Senator Sir HAL COLEBATCH (Western Australia) [3.19]. - Will the Minister (Senator Daly) consider the position which might arise in connexion with the clearing of heavily-timbered land? I am not submitting an imaginary case, but stating what has actually happened. It cost a land-owner £40 an acre, say, to clear his laud, but after the lapse of a few years improved methods of clearing which were not available when the land was cleared, were introduced. With those improved methods it might have been possible to clear the land for £20 an acre. Does this provision mean that the man who had compulsorily spent £40 an acre in clearing his land is to be allowed only £20 because that would be the cost of effectively clearing the land when the valuation was made?
– I presume the honorable senator has in mind the case of a mail owning land worth £”i an acre which he holds for fifteen years and then clears it. Is that the position?
– It does not matter.
– It does, because the department would value the land not at the moment it was about to be cleared. The question of a decrease % or an increase in the cost of clearing, if one takes into account the real basis, does .lot affect the matter. The honorable senator must realize that if the deduction were made on the higher cost, it would be made from the higher value, and if from the lower cost from the lower value. If the honorable senator is alluding to land which the owner allowed to remain in a virgin state from 1910, say, to 1930, and the cost of clearing increased during that period by 20s. an acre, the owner would be entitled to deduct from the improved value the actual cost in 1930.
Senator Sir HAL COLEBATCH (Western Australia) [3.21]. - That is the opposite to what I am suggesting. A man may own 10 awes of land, the unimproved value of which is very small, indeed. It may, perhaps, be £5 an acre; but it may cost him £40 an acre to clear it, thus making the improved value £45. After the lapse of a short period more improved methods of clearing heavilytimbered land might come into vogue, and reduce the cost of clearing to £30 an acre. The land which cost £40 to clear has the same value as the land which cost £30 an acre to clear. Would the man who spent £40 in clearing his land be allowed only £30 because that is all that would be required to effect improvements of a nature and efficiency equivalent to the existing improvements?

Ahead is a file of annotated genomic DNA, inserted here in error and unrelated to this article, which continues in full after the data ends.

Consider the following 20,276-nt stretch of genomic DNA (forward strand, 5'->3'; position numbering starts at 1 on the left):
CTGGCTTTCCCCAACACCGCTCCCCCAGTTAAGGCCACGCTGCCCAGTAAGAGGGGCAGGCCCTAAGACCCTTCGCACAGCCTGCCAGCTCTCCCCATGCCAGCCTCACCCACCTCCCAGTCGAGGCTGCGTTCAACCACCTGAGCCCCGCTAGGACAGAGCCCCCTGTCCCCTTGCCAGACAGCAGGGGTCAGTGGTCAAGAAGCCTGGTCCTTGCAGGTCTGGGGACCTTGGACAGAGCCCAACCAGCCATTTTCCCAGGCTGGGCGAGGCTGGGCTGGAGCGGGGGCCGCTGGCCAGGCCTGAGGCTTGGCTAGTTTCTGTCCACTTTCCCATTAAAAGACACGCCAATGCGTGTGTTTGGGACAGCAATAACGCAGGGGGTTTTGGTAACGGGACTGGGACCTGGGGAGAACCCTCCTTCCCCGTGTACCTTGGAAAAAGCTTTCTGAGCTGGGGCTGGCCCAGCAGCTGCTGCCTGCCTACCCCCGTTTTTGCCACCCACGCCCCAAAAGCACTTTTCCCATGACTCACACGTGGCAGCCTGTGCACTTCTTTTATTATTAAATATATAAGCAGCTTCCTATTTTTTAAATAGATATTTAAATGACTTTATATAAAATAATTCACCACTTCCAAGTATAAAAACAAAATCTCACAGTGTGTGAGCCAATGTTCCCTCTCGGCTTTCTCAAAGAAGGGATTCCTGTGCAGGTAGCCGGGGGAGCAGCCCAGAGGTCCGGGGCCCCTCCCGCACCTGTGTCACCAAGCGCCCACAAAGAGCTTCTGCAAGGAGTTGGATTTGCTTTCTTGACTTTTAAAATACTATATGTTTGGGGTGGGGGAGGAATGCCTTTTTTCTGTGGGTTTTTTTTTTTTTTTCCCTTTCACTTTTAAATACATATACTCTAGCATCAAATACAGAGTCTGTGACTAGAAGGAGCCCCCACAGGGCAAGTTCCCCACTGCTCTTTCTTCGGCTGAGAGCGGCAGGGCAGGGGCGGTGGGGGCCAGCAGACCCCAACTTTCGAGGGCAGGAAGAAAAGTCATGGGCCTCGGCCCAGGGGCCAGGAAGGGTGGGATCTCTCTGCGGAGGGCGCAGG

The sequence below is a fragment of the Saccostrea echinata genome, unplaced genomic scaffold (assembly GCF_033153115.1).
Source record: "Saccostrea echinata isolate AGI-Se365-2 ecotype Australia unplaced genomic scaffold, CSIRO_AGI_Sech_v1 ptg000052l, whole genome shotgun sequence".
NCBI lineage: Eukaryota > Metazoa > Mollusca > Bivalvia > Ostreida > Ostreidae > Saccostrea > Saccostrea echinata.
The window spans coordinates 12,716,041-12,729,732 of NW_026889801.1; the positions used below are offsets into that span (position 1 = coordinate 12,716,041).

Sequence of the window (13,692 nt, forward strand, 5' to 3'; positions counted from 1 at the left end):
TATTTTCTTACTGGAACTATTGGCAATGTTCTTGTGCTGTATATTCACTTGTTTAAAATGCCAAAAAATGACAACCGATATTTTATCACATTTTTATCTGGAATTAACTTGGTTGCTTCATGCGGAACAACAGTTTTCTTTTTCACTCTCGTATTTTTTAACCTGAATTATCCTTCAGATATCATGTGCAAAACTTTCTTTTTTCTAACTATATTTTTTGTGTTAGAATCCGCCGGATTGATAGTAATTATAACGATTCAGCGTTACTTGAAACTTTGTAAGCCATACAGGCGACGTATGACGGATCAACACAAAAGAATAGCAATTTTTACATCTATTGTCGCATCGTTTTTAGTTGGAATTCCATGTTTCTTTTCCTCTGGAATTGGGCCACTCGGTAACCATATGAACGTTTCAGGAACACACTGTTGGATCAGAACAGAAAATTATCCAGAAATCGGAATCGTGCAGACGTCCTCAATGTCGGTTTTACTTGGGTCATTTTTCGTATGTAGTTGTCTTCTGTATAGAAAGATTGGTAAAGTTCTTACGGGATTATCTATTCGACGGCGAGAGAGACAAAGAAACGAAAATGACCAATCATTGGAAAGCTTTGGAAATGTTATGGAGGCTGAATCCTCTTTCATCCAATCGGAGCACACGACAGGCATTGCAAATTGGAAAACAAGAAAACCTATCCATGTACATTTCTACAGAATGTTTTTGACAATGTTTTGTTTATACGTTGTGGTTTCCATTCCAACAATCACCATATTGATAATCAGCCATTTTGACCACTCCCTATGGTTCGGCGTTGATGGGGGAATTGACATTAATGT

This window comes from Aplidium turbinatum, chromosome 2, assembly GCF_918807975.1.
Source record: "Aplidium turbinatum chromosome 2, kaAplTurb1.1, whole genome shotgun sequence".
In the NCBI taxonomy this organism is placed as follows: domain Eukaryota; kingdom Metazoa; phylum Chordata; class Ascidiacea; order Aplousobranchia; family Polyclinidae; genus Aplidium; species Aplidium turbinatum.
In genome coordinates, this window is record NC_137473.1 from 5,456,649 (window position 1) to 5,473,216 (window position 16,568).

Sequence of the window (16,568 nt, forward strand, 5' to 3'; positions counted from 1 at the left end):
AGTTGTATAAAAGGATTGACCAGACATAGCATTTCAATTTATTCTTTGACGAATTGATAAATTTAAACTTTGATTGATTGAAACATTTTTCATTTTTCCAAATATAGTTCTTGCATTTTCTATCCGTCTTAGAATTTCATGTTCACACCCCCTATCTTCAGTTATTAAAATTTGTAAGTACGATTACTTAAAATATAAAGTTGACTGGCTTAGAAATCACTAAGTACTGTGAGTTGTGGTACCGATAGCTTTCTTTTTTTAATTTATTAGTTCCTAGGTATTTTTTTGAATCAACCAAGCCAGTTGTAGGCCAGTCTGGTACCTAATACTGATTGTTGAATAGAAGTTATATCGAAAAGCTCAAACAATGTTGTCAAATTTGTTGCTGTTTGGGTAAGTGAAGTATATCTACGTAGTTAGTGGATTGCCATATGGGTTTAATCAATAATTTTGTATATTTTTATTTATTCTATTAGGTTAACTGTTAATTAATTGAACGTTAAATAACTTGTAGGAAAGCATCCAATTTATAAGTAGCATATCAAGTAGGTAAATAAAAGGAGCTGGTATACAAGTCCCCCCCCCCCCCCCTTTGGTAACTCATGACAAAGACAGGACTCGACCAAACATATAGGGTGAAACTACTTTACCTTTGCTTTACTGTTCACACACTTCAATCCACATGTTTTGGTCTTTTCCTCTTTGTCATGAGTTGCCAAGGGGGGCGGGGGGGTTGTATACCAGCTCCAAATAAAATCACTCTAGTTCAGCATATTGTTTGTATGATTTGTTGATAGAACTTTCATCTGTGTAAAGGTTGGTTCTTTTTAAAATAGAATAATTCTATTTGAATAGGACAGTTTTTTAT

– The proviso means that or does not mean anything.
.- The proviso reads -
Provided that the added value shall in no case exceed the amount that should reasonably be involved in effecting at’ the time as at which the value is required to be ascertained for the purposes of this act improvements of a nature and efficiency equivalent to- the existing improvements.
It seems to me that some amendment is necessary in the paragraph defining the “value of improvements,” a portion of which reads -
It seems that in order to make those words effective we should insert after “ provided that “ at the beginning of the proviso, the words “ except as hereinafter provided.” It appears to me that’ the two provisions are at present contradictory, and that the whole proviso nullifies the amendment which was inserted in another place. I move -
That after the word “that”, line 1 of the proviso, paragraph 6, the words “except as hereinafter provided “ be inserted.
.- I am at a loss to understand the principles of interpretation which Senator E. B. Johnston is attempting to apply. The words which he wishes inserted appear in some documents, but when we attach a proviso to a particular provision, such words as “ except as hereinafter provided “ are not used, as the proviso is part of the section. There is nothing in the preceding paragraph that necessitates the insertion of those words; there is nothing of a contradictory nature. I could understand the necessity of adding them as a qualification of something which the proviso might affect in some other section other than the section of which it actually forms a part. But that is not so in this case.
In these circumstances I suggest that the honorable senator should not press his amendment.
– In view of the explanation of the Minister I shall not do so.
Clause as amended agreed to.
Clause 3 (Application of act) -